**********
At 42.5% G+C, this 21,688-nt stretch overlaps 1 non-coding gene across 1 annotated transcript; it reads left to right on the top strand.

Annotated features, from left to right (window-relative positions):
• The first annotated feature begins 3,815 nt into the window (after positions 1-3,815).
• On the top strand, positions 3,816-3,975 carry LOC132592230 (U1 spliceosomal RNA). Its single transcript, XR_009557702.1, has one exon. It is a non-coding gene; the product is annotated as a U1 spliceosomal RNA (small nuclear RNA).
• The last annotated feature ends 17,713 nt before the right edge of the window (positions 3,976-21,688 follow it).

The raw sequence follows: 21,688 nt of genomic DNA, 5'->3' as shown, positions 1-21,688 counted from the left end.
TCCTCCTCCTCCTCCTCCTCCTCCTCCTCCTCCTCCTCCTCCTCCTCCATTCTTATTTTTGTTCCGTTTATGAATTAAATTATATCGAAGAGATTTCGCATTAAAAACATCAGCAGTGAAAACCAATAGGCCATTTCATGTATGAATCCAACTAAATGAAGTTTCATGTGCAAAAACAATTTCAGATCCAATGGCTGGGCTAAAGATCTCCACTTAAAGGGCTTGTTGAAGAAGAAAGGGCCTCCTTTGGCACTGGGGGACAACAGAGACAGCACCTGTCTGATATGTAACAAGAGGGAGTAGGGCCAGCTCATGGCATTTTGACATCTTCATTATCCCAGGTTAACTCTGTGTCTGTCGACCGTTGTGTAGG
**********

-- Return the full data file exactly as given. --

At 42.5% G+C, this 21,688-nt stretch overlaps 1 non-coding gene across 1 annotated transcript; it reads left to right on the top strand.

Annotated features, from left to right (window-relative positions):
• The first annotated feature begins 3,815 nt into the window (after positions 1-3,815).
• On the top strand, positions 3,816-3,975 carry LOC132592230 (U1 spliceosomal RNA). Its single transcript, XR_009557702.1, has one exon. It is a non-coding gene; the product is annotated as a U1 spliceosomal RNA (small nuclear RNA).
• The last annotated feature ends 17,713 nt before the right edge of the window (positions 3,976-21,688 follow it).

The raw sequence follows: 21,688 nt of genomic DNA, 5'->3' as shown, positions 1-21,688 counted from the left end.
TCCTCCTCCTCCTCCTCCTCCTCCTCCTCCTCCTCCTCCTCCTCCTCCATTCTTATTTTTGTTCCGTTTATGAATTAAATTATATCGAAGAGATTTCGCATTAAAAACATCAGCAGTGAAAACCAATAGGCCATTTCATGTATGAATCCAACTAAATGAAGTTTCATGTGCAAAAACAATTTCAGATCCAATGGCTGGGCTAAAGATCTCCACTTAAAGGGCTTGTTGAAGAAGAAAGGGCCTCCTTTGGCACTGGGGGACAACAGAGACAGCACCTGTCTGATATGTAACAAGAGGGAGTAGGGCCAGCTCATGGCATTTTGACATCTTCATTATCCCAGGTTAACTCTGTGTCTGTCGACCGTTGTGTAGG